He still kept looking at me, as if in doubt.
“Well,” said he, at last, “your tongue is bold; but I am no unfriend to plainness. If ye had asked me the way to the door of James Stewart on any other day but this, I would have set ye right and bidden ye God speed. But to-day—eh, Mungo?” And he turned again to look at the lawyer.
But just as he turned there came the shot of a firelock from higher up the hill; and with the very sound of it Glenure fell upon the road.
“O, I am dead!” he cried, several times over.
The lawyer had caught him up and held him in his arms, the servant standing over and clasping his hands. And now the wounded man looked from one to another with scared eyes, and there was a change in his voice, that went to the heart.
“Take care of yourselves,” says he. “I am dead.”
He tried to open his clothes as if to look for the wound, but his fingers slipped on the buttons. With that he gave a great sigh, his head rolled on his shoulder, and he passed away.
The lawyer said never a word, but his face was as sharp as a pen and as white as the dead man’s; the servant broke out into a great noise of crying and weeping, like a child; and I, on my side, stood staring at them in a kind of horror. The sheriff’s officer had run back at the first sound of the shot, to hasten the coming of the soldiers.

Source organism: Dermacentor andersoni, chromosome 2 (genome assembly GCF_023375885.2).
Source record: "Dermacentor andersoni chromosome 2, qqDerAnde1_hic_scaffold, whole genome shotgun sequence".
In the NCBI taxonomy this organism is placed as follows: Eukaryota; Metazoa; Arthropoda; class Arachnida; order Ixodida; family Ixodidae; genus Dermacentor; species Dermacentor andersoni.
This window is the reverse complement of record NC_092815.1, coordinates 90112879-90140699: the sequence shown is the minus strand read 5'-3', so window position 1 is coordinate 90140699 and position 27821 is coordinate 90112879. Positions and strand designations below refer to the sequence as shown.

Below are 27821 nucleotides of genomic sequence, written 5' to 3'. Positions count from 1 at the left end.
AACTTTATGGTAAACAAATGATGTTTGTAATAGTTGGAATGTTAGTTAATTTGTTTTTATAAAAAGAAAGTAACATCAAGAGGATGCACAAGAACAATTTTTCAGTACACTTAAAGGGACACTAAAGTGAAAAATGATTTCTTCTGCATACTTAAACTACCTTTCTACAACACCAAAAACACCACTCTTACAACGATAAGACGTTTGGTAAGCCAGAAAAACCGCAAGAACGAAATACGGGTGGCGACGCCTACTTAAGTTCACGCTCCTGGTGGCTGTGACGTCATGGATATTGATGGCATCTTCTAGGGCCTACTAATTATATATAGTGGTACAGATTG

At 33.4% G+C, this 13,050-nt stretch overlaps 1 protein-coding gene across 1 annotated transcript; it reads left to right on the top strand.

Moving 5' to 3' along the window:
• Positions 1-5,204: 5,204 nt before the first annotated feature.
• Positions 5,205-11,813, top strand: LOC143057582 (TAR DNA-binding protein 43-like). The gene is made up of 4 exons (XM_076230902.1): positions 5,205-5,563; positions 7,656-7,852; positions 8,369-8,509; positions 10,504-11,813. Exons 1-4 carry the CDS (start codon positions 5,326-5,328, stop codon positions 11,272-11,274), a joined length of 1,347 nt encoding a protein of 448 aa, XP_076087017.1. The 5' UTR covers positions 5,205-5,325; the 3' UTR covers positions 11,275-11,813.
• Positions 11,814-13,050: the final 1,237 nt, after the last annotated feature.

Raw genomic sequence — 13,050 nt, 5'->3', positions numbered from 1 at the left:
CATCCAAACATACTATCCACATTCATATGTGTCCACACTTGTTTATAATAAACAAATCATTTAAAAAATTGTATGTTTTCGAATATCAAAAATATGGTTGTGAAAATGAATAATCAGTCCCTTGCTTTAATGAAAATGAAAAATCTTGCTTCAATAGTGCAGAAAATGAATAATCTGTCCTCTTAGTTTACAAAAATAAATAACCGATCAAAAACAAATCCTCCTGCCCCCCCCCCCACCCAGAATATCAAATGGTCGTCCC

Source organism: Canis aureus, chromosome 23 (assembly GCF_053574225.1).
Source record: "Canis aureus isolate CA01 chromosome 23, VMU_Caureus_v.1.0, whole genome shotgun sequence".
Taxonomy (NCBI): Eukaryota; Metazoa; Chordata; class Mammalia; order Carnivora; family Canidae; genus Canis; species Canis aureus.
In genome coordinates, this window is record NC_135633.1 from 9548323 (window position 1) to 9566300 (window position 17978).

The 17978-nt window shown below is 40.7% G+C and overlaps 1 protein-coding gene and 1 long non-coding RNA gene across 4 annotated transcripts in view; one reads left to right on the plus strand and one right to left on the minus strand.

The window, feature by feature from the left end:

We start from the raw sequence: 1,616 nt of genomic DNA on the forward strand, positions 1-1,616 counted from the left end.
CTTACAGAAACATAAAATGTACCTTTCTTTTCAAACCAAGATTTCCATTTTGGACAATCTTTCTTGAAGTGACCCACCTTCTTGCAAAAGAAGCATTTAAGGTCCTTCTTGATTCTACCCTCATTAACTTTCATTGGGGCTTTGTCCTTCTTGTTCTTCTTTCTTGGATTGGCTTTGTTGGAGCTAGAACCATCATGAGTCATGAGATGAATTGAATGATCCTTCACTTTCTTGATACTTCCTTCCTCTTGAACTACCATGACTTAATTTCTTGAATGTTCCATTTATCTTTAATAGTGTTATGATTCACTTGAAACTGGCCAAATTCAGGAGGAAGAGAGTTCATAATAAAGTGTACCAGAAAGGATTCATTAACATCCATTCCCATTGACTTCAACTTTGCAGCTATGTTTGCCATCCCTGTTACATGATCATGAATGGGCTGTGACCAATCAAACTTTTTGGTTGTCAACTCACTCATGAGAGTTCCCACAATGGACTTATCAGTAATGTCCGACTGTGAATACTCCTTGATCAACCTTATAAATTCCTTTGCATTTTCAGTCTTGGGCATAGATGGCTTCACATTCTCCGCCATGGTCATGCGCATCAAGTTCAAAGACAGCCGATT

At last the lawyer laid down the dead man in his blood upon the road, and got to his own feet with a kind of stagger.
I believe it was his movement that brought me to my senses; for he had no sooner done so than I began to scramble up the hill, crying out, “The murderer! the murderer!”
So little a time had elapsed, that when I got to the top of the first steepness, and could see some part of the open mountain, the murderer was still moving away at no great distance. He was a big man, in a black coat, with metal buttons, and carried a long fowling-piece.
“Here!” I cried. “I see him!”
At that the murderer gave a little, quick look over his shoulder, and began to run. The next moment he was lost in a fringe of birches; then he came out again on the upper side, where I could see him climbing like a jackanapes, for that part was again very steep; and then he dipped behind a shoulder, and I saw him no more.
All this time I had been running on my side, and had got a good way up, when a voice cried upon me to stand.
I was at the edge of the upper wood, and so now, when I halted and looked back, I saw all the open part of the hill below me.
The lawyer and the sheriff’s officer were standing just above the road, crying and waving on me to come back; and on their left, the red-coats, musket in hand, were beginning to struggle singly out of the lower wood.
“Why should I come back?” I cried. “Come you on!”
“Ten pounds if ye take that lad!” cried the lawyer. “He’s an accomplice. He was posted here to hold us in talk.”